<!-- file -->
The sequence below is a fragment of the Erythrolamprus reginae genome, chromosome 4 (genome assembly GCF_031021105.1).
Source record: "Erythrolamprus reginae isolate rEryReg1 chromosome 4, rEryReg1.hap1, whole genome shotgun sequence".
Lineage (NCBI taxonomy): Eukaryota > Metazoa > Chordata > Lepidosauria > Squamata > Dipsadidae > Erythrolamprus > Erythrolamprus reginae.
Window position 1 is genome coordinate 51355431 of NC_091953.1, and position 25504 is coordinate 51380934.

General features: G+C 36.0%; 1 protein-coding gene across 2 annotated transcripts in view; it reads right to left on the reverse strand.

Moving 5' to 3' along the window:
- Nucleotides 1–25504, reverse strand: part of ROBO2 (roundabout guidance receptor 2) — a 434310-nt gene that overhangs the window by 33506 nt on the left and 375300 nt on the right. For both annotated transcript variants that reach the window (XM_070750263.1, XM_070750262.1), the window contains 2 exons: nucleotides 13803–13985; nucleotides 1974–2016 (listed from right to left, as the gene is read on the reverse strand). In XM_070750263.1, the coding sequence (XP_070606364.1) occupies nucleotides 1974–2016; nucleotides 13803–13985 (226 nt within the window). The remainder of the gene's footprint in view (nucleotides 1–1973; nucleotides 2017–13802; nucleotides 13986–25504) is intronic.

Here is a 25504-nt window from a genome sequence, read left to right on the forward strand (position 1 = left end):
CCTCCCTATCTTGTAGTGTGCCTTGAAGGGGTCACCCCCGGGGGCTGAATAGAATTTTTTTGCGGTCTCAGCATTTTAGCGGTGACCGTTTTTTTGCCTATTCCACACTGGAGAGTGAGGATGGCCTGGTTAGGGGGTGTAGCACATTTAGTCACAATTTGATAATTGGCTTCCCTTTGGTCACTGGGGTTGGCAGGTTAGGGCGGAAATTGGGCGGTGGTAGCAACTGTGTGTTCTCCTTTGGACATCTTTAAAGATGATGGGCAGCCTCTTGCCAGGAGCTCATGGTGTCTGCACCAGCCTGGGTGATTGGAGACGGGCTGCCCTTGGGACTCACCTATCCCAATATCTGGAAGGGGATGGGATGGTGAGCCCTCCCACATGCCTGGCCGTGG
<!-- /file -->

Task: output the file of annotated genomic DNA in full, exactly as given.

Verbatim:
The sequence below is a fragment of the Erythrolamprus reginae genome, chromosome 4 (genome assembly GCF_031021105.1).
Source record: "Erythrolamprus reginae isolate rEryReg1 chromosome 4, rEryReg1.hap1, whole genome shotgun sequence".
Lineage (NCBI taxonomy): Eukaryota > Metazoa > Chordata > Lepidosauria > Squamata > Dipsadidae > Erythrolamprus > Erythrolamprus reginae.
Window position 1 is genome coordinate 51355431 of NC_091953.1, and position 25504 is coordinate 51380934.

General features: G+C 36.0%; 1 protein-coding gene across 2 annotated transcripts in view; it reads right to left on the reverse strand.

Moving 5' to 3' along the window:
- Nucleotides 1–25504, reverse strand: part of ROBO2 (roundabout guidance receptor 2) — a 434310-nt gene that overhangs the window by 33506 nt on the left and 375300 nt on the right. For both annotated transcript variants that reach the window (XM_070750263.1, XM_070750262.1), the window contains 2 exons: nucleotides 13803–13985; nucleotides 1974–2016 (listed from right to left, as the gene is read on the reverse strand). In XM_070750263.1, the coding sequence (XP_070606364.1) occupies nucleotides 1974–2016; nucleotides 13803–13985 (226 nt within the window). The remainder of the gene's footprint in view (nucleotides 1–1973; nucleotides 2017–13802; nucleotides 13986–25504) is intronic.

Here is a 25504-nt window from a genome sequence, read left to right on the forward strand (position 1 = left end):
CCTCCCTATCTTGTAGTGTGCCTTGAAGGGGTCACCCCCGGGGGCTGAATAGAATTTTTTTGCGGTCTCAGCATTTTAGCGGTGACCGTTTTTTTGCCTATTCCACACTGGAGAGTGAGGATGGCCTGGTTAGGGGGTGTAGCACATTTAGTCACAATTTGATAATTGGCTTCCCTTTGGTCACTGGGGTTGGCAGGTTAGGGCGGAAATTGGGCGGTGGTAGCAACTGTGTGTTCTCCTTTGGACATCTTTAAAGATGATGGGCAGCCTCTTGCCAGGAGCTCATGGTGTCTGCACCAGCCTGGGTGATTGGAGACGGGCTGCCCTTGGGACTCACCTATCCCAATATCTGGAAGGGGATGGGATGGTGAGCCCTCCCACATGCCTGGCCGTGG